Opinion

Hope survives in difficult seasons

Hope: some may associate this word simply with wishful thinking; others may see it as a solid anchor and foundation. No matter what one thinks when he or she thinks of the word “hope,” everyone daily walks and lives out of some sort of hope for the purpose of their life’s activity.

Last Saturday, professor Arrington and nine intercultural studies students had the opportunity to travel to Calvin College in Grand Rapids, Michigan, to attend the annual Faith and International Development Conference. The overarching theme of the conference this year was The Power of Hope.

Speakers and organizations came to present on mission work through community development in business, agriculture, and social justice. They readily recognized the darkness and despair we encounter. Events do not go as planned, people fail, accidents and tragedies happen, injustice seems to have the upper hand and our expectations in life fail us.

Thankfully, hope is different than expectation. Expectations are not bad, they are the good things we want and desire to happen, but hope is more secure. Hope is anchored in a story of reality that is bigger than the moment we are living in, bigger than what we can see. For Christians, our hope is anchored in our faithful God.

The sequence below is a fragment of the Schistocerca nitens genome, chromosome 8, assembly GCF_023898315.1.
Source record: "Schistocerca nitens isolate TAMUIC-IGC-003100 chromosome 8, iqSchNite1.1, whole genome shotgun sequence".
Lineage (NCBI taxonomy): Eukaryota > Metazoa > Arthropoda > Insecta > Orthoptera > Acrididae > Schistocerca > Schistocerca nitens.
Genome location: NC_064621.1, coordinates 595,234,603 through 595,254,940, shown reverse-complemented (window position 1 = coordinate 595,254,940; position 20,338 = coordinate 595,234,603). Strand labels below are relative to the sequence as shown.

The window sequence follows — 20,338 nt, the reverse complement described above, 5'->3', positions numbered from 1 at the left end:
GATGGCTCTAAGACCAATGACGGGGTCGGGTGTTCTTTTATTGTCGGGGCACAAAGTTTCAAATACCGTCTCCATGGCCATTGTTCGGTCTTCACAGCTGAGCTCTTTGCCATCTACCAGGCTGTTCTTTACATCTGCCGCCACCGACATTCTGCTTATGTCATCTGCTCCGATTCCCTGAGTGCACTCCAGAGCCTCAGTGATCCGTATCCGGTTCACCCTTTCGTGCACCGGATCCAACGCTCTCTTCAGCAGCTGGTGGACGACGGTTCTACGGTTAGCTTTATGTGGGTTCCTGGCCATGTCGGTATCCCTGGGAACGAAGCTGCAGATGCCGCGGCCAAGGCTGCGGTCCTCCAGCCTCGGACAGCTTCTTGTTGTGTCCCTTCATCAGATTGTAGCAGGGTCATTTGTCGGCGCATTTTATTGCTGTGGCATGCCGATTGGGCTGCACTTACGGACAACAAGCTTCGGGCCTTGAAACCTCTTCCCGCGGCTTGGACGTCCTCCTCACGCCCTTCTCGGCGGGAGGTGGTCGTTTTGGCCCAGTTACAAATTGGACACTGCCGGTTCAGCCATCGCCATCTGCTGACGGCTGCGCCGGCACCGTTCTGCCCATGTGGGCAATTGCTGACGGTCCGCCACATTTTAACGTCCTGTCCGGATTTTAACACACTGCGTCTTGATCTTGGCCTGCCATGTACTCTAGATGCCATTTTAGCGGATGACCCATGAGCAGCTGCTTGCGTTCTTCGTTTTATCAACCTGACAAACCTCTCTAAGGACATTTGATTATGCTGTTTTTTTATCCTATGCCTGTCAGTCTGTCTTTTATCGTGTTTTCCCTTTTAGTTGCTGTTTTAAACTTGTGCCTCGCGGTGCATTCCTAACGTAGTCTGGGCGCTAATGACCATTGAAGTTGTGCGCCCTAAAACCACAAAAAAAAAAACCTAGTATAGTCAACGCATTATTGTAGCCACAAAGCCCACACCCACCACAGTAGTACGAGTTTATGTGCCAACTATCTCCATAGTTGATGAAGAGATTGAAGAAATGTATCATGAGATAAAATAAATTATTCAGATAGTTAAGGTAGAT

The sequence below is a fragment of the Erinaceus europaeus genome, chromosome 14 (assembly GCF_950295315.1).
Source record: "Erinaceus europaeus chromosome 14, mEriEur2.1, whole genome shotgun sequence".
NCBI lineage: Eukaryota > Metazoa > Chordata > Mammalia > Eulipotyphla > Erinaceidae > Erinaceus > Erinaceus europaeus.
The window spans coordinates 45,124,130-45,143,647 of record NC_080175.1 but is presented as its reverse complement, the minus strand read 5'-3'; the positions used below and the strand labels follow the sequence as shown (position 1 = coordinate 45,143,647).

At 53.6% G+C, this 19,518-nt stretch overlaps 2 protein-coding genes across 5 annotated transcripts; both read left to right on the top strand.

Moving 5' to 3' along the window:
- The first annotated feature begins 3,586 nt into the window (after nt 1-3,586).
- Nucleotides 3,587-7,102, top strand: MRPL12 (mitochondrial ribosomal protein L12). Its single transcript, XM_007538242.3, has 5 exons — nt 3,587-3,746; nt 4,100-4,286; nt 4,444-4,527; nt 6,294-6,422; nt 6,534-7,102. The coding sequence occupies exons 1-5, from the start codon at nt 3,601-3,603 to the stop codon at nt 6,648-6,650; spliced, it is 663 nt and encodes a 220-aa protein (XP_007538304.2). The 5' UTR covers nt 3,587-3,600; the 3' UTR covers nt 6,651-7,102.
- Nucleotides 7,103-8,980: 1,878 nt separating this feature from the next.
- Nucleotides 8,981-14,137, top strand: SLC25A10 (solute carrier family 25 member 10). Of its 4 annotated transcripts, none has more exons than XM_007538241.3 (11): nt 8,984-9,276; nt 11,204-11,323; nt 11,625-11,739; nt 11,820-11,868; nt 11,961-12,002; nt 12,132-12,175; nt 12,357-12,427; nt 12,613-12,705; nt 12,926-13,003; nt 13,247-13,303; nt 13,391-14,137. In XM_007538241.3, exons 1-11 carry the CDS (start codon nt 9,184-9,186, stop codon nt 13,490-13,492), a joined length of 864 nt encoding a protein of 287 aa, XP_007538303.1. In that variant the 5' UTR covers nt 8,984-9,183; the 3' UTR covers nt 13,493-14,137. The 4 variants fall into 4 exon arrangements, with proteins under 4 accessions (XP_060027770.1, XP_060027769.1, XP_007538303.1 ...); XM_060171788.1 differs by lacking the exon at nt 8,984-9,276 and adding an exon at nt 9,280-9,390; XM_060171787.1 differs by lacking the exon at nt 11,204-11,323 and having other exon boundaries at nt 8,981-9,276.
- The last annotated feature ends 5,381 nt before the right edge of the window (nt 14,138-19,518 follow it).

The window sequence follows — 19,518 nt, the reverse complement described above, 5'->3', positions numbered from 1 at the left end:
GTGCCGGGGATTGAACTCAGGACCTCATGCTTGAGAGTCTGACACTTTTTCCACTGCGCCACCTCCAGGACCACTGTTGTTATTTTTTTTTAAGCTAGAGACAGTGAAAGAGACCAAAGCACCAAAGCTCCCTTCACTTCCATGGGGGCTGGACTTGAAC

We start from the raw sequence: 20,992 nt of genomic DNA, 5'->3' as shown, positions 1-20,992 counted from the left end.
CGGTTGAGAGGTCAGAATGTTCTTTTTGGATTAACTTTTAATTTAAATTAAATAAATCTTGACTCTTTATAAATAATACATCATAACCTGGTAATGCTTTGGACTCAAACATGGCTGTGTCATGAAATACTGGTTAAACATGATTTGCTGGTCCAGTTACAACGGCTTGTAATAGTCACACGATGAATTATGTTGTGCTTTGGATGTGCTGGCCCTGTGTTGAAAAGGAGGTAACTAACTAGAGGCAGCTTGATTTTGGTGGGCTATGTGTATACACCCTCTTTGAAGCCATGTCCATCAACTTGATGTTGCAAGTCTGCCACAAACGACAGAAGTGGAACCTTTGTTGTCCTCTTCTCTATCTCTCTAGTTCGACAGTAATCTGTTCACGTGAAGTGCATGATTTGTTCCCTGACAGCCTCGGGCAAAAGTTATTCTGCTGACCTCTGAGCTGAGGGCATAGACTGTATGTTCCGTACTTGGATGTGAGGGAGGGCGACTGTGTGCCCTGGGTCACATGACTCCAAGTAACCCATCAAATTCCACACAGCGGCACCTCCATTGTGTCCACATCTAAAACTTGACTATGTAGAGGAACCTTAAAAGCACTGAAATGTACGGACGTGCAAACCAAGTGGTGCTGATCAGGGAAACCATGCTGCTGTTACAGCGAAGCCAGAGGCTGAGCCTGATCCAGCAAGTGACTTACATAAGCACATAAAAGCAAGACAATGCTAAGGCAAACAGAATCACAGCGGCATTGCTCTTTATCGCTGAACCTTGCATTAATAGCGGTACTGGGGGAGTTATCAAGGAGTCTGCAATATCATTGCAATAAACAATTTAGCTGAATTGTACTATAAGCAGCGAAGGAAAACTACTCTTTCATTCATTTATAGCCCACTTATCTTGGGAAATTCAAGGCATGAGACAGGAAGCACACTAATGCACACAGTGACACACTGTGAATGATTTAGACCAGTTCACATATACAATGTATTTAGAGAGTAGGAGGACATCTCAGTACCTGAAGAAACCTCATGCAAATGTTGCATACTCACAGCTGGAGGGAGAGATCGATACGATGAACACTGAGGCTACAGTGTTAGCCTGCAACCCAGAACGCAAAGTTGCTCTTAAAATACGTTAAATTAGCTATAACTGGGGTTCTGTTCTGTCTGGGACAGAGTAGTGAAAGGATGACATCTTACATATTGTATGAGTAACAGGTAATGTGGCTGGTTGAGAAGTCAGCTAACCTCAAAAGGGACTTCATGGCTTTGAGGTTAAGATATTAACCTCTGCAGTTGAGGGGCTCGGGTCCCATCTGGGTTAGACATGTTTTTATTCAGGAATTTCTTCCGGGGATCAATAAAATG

When we look around and have trouble seeing God’s light in the current situation, we can trust in our God who has not failed in the past, will not fail now, and will make everything whole and clear in the future. When we cannot see his hand in the big, global problems, we can see His active presence in the way He speaks and works in small ways in the lives of His people. We can trust that if he is present in and has a plan in individual lives, then He is present and has a plan for all of the world.

As Christians, our hope is more than wishful thinking. Our hope in God does not require us to ignore the reality of darkness. Our God so recognized the reality of darkness that He willingly entered into it and died in that cruel reality. Following Jesus in His death, we can face the darkness and suffering, and because of His resurrection, we can do so with the living power and hope of the Holy Spirit.

While I learned about asset-based community development, agronomics and appropriate technology, the biggest thing I will take away from this conference is hope. As individuals and organizations were quick to point out the good that they are seeing, celebrating even the small victories, I was challenged to be a beacon of hope.

As I listened to personal stories, I saw God giving me hope in His active presence. As I read the scriptures, I saw God’s faithfulness through all eternity. I often can be caught up in the problems, injustice, pain and sadness in my life, in the lives of those close to me, and in the world around me. While I should not hide from these realities, and while it is important to speak up and point out injustice, the world needs more people to point out the areas of goodness, growth and God’s presence, and be quick to remind us where our secure hope lies.

I would like to pass on this challenge to you as well – daily remind yourself and others of our steadfast hope and point out the places, small and large, where you see God working, for our God is not dead, but truly alive.